Skip header and navigation

Refine By

11 records – page 1 of 2.

Alcohol consumption, abstaining, health utility, and quality of life--a general population survey in Finland.

https://arctichealth.org/en/permalink/ahliterature159002
Source
Alcohol Alcohol. 2008 May-Jun;43(3):376-86
Publication Type
Article
Author
Samuli I Saarni
Kaisla Joutsenniemi
Seppo Koskinen
Jaana Suvisaari
Sami Pirkola
Harri Sintonen
Kari Poikolainen
Jouko Lönnqvist
Author Affiliation
National Public Health Institute, Department of Mental Health and Alcohol Research, Helsinki, Finland. samuli.saarni@helsinki.fi
Source
Alcohol Alcohol. 2008 May-Jun;43(3):376-86
Language
English
Publication Type
Article
Keywords
Adult
Alcohol Drinking - epidemiology - psychology
Female
Finland - epidemiology
Health Status Indicators
Health Surveys
Humans
Male
Middle Aged
Quality of Life - psychology
Temperance - psychology
Abstract
To examine the associations between alcohol consumption and utility-based health-related quality of life (HRQoL), subjective quality of life (QoL), self-rated health (SRH), and mental distress.
Representative general population survey in Finland, with 5871 persons aged 30-64 years. HRQoL was measured with two health utility instruments (15D and EQ-5D), QoL and SRH were measured with RATING scales, and mental distress with a General Health Questionnaire (GHQ-12). Past alcohol problems were diagnosed with a structured psychiatric interview known as the composite international diagnostic interview (CIDI). Alcohol consumption was examined with a self-report questionnaire.
Negative associations between alcohol and well-being were observed on several measures for women consuming more than 173 g and men more than 229 g per week. Former drinkers scored worst on most measures, even in comparison to the highest drinking decile. For men, all statistically significant associations between moderate drinking and well-being disappeared when sociodemographic factors and former drinkers were controlled for. For women, moderate alcohol use associated with better SRH and EQ-5D as compared to abstainers. However, the possible health utility benefits associated with moderate alcohol consumption were of clinically insignificant magnitude.
Failure to separate former drinkers and other abstainers produces a significant bias favoring moderate drinkers. As the possible health utility benefits of moderate alcohol use were clinically insignificant, it suffices to investigate mortality, when estimating the public health impact of moderate alcohol consumption using quality-adjusted life years.
PubMed ID
18245136 View in PubMed
Less detail

Alcohol-related deaths and social factors in depression mortality: a register-based follow-up of depressed in-patients and antidepressant users in Finland.

https://arctichealth.org/en/permalink/ahliterature116810
Source
J Affect Disord. 2013 Jun;148(2-3):278-85
Publication Type
Article
Date
Jun-2013
Author
Heta Moustgaard
Kaisla Joutsenniemi
Sinikka Sihvo
Pekka Martikainen
Author Affiliation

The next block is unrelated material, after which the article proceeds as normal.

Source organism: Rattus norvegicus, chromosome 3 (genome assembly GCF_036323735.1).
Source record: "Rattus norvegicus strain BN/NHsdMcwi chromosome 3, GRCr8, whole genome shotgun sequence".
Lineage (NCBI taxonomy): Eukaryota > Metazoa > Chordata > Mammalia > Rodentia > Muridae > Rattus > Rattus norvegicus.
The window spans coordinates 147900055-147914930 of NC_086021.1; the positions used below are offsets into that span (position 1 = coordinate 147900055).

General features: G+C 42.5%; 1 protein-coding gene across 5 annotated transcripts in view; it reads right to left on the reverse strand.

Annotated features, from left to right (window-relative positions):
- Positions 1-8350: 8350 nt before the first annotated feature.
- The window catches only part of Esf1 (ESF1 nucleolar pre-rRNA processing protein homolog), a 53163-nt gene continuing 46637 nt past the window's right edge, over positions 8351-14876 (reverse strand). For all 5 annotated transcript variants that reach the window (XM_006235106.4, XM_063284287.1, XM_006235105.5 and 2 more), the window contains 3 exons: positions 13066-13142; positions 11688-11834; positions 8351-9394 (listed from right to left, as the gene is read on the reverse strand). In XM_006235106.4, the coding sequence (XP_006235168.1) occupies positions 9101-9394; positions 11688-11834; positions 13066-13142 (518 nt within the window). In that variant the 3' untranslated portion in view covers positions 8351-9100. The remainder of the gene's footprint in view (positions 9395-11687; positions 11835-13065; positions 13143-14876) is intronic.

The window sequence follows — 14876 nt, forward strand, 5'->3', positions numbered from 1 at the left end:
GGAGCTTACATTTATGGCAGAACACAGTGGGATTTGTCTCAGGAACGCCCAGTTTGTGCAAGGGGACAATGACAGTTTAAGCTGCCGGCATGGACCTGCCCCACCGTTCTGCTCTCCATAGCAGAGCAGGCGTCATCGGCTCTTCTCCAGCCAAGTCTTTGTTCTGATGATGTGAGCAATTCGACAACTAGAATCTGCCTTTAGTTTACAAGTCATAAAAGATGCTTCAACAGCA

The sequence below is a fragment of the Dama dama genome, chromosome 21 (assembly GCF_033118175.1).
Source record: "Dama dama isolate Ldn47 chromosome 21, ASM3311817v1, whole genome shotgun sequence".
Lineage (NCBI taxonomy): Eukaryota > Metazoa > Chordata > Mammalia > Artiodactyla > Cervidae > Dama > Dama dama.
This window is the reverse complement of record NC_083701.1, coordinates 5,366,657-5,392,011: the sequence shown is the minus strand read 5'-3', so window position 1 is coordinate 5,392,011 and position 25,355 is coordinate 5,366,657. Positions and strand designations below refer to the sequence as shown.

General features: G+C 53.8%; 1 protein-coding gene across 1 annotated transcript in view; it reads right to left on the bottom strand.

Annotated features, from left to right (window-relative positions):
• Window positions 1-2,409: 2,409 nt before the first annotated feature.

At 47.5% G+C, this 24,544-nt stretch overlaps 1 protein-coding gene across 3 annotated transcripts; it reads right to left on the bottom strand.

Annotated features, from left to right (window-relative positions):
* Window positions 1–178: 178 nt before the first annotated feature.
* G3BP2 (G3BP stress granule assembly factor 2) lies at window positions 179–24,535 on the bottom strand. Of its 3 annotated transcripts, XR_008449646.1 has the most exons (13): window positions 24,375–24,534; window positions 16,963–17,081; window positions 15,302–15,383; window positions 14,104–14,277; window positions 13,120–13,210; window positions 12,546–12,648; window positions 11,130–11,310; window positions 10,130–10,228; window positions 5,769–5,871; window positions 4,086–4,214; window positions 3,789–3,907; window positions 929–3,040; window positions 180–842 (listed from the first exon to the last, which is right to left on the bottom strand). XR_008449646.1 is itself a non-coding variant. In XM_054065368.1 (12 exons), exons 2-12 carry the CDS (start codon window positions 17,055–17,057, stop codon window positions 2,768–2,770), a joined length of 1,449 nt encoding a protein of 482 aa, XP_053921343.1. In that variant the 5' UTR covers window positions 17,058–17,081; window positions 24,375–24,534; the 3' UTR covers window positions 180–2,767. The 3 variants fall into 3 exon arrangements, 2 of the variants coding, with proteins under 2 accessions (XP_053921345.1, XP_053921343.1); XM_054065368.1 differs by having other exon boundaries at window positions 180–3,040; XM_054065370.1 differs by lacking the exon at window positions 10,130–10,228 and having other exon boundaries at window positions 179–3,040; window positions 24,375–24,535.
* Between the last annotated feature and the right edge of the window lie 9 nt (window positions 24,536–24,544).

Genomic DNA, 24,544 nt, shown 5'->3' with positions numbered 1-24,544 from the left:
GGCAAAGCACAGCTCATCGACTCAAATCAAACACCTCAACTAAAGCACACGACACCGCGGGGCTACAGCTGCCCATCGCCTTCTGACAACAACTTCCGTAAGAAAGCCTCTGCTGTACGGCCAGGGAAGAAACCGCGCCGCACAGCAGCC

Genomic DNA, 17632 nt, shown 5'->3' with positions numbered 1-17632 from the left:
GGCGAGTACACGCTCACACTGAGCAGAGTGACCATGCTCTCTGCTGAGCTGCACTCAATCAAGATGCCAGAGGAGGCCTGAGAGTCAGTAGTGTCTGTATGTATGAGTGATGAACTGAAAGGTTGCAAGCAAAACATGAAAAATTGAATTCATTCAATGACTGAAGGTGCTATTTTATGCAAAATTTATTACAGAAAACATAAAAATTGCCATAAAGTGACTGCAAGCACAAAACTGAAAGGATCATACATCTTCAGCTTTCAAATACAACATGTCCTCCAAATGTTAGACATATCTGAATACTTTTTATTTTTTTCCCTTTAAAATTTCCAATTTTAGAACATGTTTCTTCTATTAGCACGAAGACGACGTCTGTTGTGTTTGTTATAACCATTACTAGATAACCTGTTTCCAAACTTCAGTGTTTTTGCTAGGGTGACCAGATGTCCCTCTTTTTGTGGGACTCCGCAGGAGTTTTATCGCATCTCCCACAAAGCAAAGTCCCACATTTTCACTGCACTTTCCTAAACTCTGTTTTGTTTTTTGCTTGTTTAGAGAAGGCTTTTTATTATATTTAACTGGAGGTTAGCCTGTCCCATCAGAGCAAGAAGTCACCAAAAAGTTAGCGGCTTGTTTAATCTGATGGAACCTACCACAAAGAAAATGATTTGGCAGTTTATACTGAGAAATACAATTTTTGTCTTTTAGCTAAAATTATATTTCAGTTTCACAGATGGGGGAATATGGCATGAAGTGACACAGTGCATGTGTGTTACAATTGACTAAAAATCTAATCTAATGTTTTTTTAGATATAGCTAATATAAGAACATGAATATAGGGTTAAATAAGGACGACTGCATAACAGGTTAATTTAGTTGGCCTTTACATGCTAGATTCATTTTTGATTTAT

Population Research Unit, Department of Social Research, PO Box 18, 00014 University of Helsinki, Finland. heta.moustgaard@helsinki.fi
Source
J Affect Disord. 2013 Jun;148(2-3):278-85
Date
Jun-2013
Language
English
Publication Type
Article
Keywords
Adult
Alcohol-Related Disorders - mortality
Antidepressive Agents - therapeutic use
Cause of Death - trends
Depression - drug therapy - mortality
Female
Finland - epidemiology
Follow-Up Studies
Humans
Inpatients - psychology - statistics & numerical data
Male
Middle Aged
Registries
Risk factors
Socioeconomic Factors
Suicide - statistics & numerical data
Abstract
Excess mortality of depression is established for various causes of death, but evidence is scarce on alcohol-related causes. It also remains unclear whether the magnitude of the excess varies by social factors. This study aimed to quantify the contribution of alcohol-related causes of death and to assess modifying effects of socioeconomic position, employment status, and living arrangements in the excess mortality of depression.
A 14% sample of community-dwelling Finns aged 40-64 at the end of 1997 was assessed for depression, using register data on psychiatric hospital care and antidepressant use in 1996-1997. Depressed in-patients (n=897), out-patients using antidepressants (n=13,658), and non-depressed individuals (n=217,140) were followed up for cause-specific mortality in 1998-2007, distinguishing between alcohol- and non-alcohol-related deaths, and testing for variation in the excess mortality according to baseline social factors.
Depressed in- and out-patients had significant excess mortality for suicide (age-adjusted rate ratios RR=3.77 for men and RR=6.35 for women), all accidental and violent causes (RR=3.47 and RR=4.43), and diseases (RR=1.67 and RR=1.41). Of the excess, alcohol-related causes accounted for 50% among depressed men and 30% among women. Excess mortality varied little by social factors, particularly in non-alcohol-related causes. Where variation was significant, the relative excess was larger among those with higher socioeconomic position and the employed. Absolute excess was, however, larger among those with lower socioeconomic position, the unemployed, and the unpartnered.
Depression was measured indirectly by hospital and antidepressant use.
The results highlight the major role of alcohol in depression mortality.
PubMed ID
23357655 View in PubMed
Less detail

Antidepressant sales and the risk for alcohol-related and non-alcohol-related suicide in Finland--an individual-level population study.

https://arctichealth.org/en/permalink/ahliterature259868
Source
PLoS One. 2014;9(6):e98405
Publication Type
Article
Date
2014
Author
Heta Moustgaard
Kaisla Joutsenniemi
Mikko Myrskylä
Pekka Martikainen
Source
PLoS One. 2014;9(6):e98405
Date
2014
Language
English
Publication Type
Article
Keywords
Adult
Alcohols - adverse effects
Antidepressive Agents - economics - therapeutic use
Commerce - economics
Dose-Response Relationship, Drug
Female